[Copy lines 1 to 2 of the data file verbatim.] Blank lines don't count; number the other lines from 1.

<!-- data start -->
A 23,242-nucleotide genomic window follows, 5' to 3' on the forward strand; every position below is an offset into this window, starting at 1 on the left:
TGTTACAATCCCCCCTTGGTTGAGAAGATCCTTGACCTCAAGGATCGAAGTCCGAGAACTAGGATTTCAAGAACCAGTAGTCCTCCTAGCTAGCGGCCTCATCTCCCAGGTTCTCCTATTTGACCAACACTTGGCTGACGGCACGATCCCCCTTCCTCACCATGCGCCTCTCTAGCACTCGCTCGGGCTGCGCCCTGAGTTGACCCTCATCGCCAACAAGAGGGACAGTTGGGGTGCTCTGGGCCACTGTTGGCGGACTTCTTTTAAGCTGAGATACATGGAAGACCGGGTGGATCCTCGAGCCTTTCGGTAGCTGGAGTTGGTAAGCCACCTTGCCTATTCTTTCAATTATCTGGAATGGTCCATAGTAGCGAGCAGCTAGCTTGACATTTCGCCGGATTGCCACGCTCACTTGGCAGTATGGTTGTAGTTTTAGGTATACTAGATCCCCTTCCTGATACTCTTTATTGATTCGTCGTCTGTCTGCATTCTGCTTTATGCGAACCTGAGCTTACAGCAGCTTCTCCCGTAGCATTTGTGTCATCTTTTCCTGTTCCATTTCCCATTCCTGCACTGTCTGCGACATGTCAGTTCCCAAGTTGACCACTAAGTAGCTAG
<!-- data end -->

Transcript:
A 23,242-nucleotide genomic window follows, 5' to 3' on the forward strand; every position below is an offset into this window, starting at 1 on the left:
TGTTACAATCCCCCCTTGGTTGAGAAGATCCTTGACCTCAAGGATCGAAGTCCGAGAACTAGGATTTCAAGAACCAGTAGTCCTCCTAGCTAGCGGCCTCATCTCCCAGGTTCTCCTATTTGACCAACACTTGGCTGACGGCACGATCCCCCTTCCTCACCATGCGCCTCTCTAGCACTCGCTCGGGCTGCGCCCTGAGTTGACCCTCATCGCCAACAAGAGGGACAGTTGGGGTGCTCTGGGCCACTGTTGGCGGACTTCTTTTAAGCTGAGATACATGGAAGACCGGGTGGATCCTCGAGCCTTTCGGTAGCTGGAGTTGGTAAGCCACCTTGCCTATTCTTTCAATTATCTGGAATGGTCCATAGTAGCGAGCAGCTAGCTTGACATTTCGCCGGATTGCCACGCTCACTTGGCAGTATGGTTGTAGTTTTAGGTATACTAGATCCCCTTCCTGATACTCTTTATTGATTCGTCGTCTGTCTGCATTCTGCTTTATGCGAACCTGAGCTTACAGCAGCTTCTCCCGTAGCATTTGTGTCATCTTTTCCTGTTCCATTTCCCATTCCTGCACTGTCTGCGACATGTCAGTTCCCAAGTTGACCACTAAGTAGCTAG